Date of Award

Summer 2007

Document Type

Dissertation - Restricted

Degree Name

Doctor of Philosophy (PhD)



First Advisor

Guastello, Stephen

Second Advisor

Kaugars, Astrida

Third Advisor

Gerdes, Alyson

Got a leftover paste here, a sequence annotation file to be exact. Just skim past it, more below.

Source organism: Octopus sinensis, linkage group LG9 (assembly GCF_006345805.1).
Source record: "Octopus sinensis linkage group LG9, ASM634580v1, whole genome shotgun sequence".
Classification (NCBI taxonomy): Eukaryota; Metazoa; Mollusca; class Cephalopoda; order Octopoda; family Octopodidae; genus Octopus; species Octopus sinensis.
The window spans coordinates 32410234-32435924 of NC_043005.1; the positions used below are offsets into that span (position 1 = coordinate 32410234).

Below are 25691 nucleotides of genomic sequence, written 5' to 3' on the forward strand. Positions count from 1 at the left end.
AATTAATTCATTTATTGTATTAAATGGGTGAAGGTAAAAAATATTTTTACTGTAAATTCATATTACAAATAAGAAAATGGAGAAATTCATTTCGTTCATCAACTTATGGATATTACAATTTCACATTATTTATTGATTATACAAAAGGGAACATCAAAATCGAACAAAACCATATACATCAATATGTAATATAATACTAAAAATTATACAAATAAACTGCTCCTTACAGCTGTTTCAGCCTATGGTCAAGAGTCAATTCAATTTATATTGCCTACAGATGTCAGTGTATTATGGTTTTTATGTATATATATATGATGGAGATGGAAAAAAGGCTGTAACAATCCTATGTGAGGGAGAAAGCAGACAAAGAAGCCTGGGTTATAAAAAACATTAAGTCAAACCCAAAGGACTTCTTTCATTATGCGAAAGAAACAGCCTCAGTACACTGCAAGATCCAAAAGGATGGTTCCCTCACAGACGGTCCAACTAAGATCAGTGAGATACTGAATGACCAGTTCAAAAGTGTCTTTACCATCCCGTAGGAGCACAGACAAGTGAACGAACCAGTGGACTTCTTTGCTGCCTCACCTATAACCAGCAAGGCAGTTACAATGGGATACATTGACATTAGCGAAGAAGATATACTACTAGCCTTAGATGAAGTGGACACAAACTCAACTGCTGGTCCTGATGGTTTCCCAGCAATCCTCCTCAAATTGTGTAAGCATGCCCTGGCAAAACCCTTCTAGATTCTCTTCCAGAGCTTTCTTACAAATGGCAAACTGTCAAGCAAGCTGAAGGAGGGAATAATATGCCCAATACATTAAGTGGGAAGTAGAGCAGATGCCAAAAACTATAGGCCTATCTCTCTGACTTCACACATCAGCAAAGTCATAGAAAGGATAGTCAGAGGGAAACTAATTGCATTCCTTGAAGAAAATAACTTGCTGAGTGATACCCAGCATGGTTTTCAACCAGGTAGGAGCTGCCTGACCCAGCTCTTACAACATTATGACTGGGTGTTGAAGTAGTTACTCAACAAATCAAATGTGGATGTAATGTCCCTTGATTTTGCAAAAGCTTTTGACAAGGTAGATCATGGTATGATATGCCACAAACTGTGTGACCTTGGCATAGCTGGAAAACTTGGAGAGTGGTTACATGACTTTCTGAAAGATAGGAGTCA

The prevailing definitions of severe emotional disturbance (SED) are based on clinical diagnosis and functional impairment over a specified time period. Although there are numerous definitions of SED, the State of Wisconsin has specific criteria for state-funded programs. Multisystemic therapy (MST) and systems of care treatment are the two primary modalities of intervention for children with SED. These interventions target service delivery in a family based structure that allows for interaction among care providers and natural supports. Research on children with SED has overwhelmingly utilized linear modeling to assess a population of children who are treated in an individual fashion, as they present with complicated family and environmental situations. A nonlinear cusp catastrophe model of behavior change among children with SED advanced and tested to address more clearly the complex behavioral patterns of children and families impacted and to evaluate the stability of treatment outcomes. Treatment outcome in children with SED can be modeled as a cusp catastrophe with two stable states of behavior, high and low scores on the outcome measure. The control parameters were defined as time in treatment (bifurcation), out of home placement (asymmetry), and comorbidity (asymmetry). Subjects were 40 children and adolescents who were receiving services through the Outagamie County IIH program, ages ranged from 3 to 16 years. Subjects received intensive in-home therapy and were assessed every 90 days following the initiation of services. Subjects participated in the in the intensive in-home therapy services for at least I year. A finding of this dissertation was that the cusp catastrophe model outperformed the best alternative model by a ratio of 5.25:1 a d 1.31:1, depending on the model for comparison. These findings imply that treatment outcome and behavior change in children with SED does not best fit the standard linear model of therapeutic outcome and should be examined from a new direction. The findings of this study further an already emerging body of research, the use of cusp catastrophe modeling. The findings indicate that treatment outcome of children may be reexamined from this new framework which accounts for the complexity within family systems.



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